Three Essays on the Chinese Housing Market: Amenities, Environment, and Policies
Type of DegreeDissertation
Agricultural Economics and Rural Sociology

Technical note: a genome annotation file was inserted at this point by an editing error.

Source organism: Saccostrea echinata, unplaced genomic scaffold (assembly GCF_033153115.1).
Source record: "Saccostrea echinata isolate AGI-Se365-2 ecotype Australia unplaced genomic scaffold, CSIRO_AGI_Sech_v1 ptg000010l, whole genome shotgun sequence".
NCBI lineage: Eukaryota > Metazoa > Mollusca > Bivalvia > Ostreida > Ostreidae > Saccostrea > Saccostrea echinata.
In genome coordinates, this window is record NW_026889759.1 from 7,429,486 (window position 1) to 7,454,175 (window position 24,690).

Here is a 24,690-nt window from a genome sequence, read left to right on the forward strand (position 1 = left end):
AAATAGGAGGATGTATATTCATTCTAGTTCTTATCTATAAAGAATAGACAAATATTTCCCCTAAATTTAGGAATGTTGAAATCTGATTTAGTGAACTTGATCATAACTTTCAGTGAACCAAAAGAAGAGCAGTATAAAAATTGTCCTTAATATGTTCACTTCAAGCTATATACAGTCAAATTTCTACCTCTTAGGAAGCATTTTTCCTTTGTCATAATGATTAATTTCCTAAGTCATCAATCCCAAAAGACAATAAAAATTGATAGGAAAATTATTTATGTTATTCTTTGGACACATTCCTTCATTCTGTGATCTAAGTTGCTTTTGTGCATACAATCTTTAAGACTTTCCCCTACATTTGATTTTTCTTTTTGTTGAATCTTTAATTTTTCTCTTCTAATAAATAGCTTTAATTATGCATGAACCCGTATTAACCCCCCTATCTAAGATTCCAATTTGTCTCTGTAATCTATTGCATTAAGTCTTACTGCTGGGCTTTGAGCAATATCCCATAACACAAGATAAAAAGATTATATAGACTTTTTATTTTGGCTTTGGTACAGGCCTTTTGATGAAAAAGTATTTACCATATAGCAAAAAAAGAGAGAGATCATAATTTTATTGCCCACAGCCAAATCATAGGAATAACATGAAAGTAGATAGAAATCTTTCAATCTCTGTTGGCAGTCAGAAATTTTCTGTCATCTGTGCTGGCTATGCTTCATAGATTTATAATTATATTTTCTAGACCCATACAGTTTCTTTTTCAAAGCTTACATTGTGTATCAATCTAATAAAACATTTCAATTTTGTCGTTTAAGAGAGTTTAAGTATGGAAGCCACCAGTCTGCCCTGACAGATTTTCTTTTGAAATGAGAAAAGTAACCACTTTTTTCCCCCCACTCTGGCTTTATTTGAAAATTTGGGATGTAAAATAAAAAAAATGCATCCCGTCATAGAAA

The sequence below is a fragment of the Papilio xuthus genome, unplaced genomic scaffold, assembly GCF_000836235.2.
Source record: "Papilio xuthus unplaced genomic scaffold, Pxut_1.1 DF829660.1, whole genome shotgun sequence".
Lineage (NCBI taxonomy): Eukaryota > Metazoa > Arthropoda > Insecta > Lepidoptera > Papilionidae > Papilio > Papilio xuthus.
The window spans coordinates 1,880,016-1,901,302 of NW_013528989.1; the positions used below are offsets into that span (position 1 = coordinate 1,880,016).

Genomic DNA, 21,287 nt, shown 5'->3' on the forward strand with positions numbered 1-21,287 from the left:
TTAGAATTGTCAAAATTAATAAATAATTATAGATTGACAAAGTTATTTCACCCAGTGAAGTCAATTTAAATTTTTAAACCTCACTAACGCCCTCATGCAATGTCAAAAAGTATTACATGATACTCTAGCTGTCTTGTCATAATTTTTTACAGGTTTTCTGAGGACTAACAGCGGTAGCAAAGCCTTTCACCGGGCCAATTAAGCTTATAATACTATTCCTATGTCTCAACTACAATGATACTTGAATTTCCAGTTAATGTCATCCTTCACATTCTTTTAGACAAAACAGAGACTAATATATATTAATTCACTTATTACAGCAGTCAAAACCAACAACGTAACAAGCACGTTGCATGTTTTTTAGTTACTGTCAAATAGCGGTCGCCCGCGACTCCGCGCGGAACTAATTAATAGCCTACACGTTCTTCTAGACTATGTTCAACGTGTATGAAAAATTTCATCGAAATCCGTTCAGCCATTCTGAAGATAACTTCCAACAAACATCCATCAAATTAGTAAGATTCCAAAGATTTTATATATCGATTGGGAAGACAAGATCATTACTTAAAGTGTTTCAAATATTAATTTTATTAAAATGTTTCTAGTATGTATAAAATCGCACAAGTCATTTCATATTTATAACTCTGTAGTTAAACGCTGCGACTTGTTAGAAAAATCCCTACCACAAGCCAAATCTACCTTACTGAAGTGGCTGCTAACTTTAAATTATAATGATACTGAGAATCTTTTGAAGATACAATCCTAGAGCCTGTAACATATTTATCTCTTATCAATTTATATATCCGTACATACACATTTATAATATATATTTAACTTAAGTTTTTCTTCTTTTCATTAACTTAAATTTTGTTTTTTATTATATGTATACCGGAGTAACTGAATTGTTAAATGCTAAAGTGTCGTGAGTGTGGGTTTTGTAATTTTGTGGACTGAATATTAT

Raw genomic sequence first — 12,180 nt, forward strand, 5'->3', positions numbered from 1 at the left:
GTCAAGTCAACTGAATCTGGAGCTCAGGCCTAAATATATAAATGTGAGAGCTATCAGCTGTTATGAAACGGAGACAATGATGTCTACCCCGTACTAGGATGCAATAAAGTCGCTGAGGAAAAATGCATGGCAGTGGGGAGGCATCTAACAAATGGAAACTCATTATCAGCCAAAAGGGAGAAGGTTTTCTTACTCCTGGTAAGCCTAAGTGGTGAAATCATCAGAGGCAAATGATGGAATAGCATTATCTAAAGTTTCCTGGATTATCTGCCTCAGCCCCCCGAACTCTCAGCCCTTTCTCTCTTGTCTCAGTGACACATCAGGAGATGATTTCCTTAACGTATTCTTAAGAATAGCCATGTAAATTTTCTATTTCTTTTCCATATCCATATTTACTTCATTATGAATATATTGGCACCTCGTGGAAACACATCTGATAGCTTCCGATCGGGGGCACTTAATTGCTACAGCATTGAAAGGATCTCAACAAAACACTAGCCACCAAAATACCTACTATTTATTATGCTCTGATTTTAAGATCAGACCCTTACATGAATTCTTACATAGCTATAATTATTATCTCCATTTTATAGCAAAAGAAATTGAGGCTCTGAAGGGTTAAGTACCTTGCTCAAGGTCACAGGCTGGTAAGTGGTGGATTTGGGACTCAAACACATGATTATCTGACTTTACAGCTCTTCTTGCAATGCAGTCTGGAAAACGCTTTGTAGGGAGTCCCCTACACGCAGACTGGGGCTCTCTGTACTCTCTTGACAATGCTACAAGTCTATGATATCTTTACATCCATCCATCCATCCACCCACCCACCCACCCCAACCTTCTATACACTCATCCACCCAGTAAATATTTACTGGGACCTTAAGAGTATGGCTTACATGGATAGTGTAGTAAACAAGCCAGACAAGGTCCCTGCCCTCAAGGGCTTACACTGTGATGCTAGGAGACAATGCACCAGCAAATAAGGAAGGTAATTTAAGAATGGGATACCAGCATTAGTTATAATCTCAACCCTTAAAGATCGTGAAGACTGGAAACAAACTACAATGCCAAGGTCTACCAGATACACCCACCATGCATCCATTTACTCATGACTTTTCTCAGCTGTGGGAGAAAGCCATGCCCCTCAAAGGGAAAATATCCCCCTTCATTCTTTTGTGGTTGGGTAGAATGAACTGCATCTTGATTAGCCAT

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This dissertation includes three essays that address economic impacts of amenities, environmental change, and development policy on the Chinese housing market. Chapter 1 examines the impact of the city water system improvement project on house prices in Guilin, China. Through model estimation, we determined housing characteristics with varying degrees of influence on house price, which are arranged sequentially with respect to housing characteristic categories from structural to location: area, age, floor level, annual income, proximity to CWSIP, proximity to downtown, proximity to major roads, and type of housing. Results suggest housing close to the CWSIP can receive a price premium, and housing with a further distance to the CWSIP receive a price discount. Further, an implicit price barrier of housing in the CWSIP surrounding areas has been revealed. These findings are consistent with consumer preference theory and the principle of resource scarcity. Chapter 2 applies a residential sorting model to identify demand for the city water system improvement. The estimation indicates that population density, GDP per capita, average personal income, and government revenue per capita positively affect the demand for the housing market, while government revenue per capita and total sales per capita are negatively correlated with the housing market demand. The second stage suggested the CWSIP is a heterogeneous commodity, as the coefficients associated with the different distance with the house location. Because the area of the city water system improvement project constitutes the study area, house prices in the district were positively impacted by CWSIP. Welfare decreases with increasing distance to the CWSIP. Household welfare reduces by 4,670 yuan, 3,812 yuan, and 2,781 yuan, when the distance to CWSIP increases from buffer 1 (within 500 m) to buffer 2 (501-1,000 m), increases from buffer 2 (501-1,000 m) to buffer 3 (1,001-1,500 m), and buffer 3 (1,001-1,500 m) to buffer 4 (over 1,500 m). The partial total welfare changes are estimated to be 1.16 billion yuan, 0.95 billion yuan, and 0.70 billion yuan respectively. Chapter 3 employs the “difference in differences” approach to examine the impact of a city hall relocation plan on housing market. Results indicate that the governmental plan and subsequent outcomes significantly improve housing prices in the affected areas. Moreover, housing prices increased quickly after the announcement of the city hall relocation plan and its impact continues through the plan implementation stage. However, these lingering impacts might weaken after the relocation has been implemented. Our finding suggests that the city hall relocation plan positively is correlated with the house price. In the short run, larger positive impacts on the untreated group occurred immediately after the announcement. However, the actual impact of relocating the city hall was weaker than the announcement on house prices in the long run. The relocation announcement has a positive gross effect on house price in the city of Guilin, which is consistent with the government’s goal of improving local economic development. However, successful governmental behavior is not only focused on one point or one area; but it also needs to balance other factors to achieve the optimal goal of improving the overall quality of life and public services.